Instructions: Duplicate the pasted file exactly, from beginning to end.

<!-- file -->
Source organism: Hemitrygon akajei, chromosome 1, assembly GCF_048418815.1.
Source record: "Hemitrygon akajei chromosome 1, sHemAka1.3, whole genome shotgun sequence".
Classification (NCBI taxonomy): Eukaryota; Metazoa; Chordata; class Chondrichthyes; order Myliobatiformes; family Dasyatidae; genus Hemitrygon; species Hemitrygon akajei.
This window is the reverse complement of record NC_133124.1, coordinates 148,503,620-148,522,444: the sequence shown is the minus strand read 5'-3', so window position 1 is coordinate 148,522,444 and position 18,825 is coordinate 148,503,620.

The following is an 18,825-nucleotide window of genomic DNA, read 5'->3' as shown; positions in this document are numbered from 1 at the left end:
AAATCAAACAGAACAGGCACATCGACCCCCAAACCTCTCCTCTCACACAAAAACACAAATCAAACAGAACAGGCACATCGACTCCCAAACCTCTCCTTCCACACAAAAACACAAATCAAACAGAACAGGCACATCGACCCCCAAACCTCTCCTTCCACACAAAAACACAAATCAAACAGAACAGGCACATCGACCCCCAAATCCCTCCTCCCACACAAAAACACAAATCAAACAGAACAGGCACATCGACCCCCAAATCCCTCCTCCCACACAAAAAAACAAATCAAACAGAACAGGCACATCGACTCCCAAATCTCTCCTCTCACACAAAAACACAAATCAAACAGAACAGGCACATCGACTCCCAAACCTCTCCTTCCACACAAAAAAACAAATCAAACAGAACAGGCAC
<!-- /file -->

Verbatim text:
Source organism: Hemitrygon akajei, chromosome 1, assembly GCF_048418815.1.
Source record: "Hemitrygon akajei chromosome 1, sHemAka1.3, whole genome shotgun sequence".
Classification (NCBI taxonomy): Eukaryota; Metazoa; Chordata; class Chondrichthyes; order Myliobatiformes; family Dasyatidae; genus Hemitrygon; species Hemitrygon akajei.
This window is the reverse complement of record NC_133124.1, coordinates 148,503,620-148,522,444: the sequence shown is the minus strand read 5'-3', so window position 1 is coordinate 148,522,444 and position 18,825 is coordinate 148,503,620.

The following is an 18,825-nucleotide window of genomic DNA, read 5'->3' as shown; positions in this document are numbered from 1 at the left end:
AAATCAAACAGAACAGGCACATCGACCCCCAAACCTCTCCTCTCACACAAAAACACAAATCAAACAGAACAGGCACATCGACTCCCAAACCTCTCCTTCCACACAAAAACACAAATCAAACAGAACAGGCACATCGACCCCCAAACCTCTCCTTCCACACAAAAACACAAATCAAACAGAACAGGCACATCGACCCCCAAATCCCTCCTCCCACACAAAAACACAAATCAAACAGAACAGGCACATCGACCCCCAAATCCCTCCTCCCACACAAAAAAACAAATCAAACAGAACAGGCACATCGACTCCCAAATCTCTCCTCTCACACAAAAACACAAATCAAACAGAACAGGCACATCGACTCCCAAACCTCTCCTTCCACACAAAAAAACAAATCAAACAGAACAGGCAC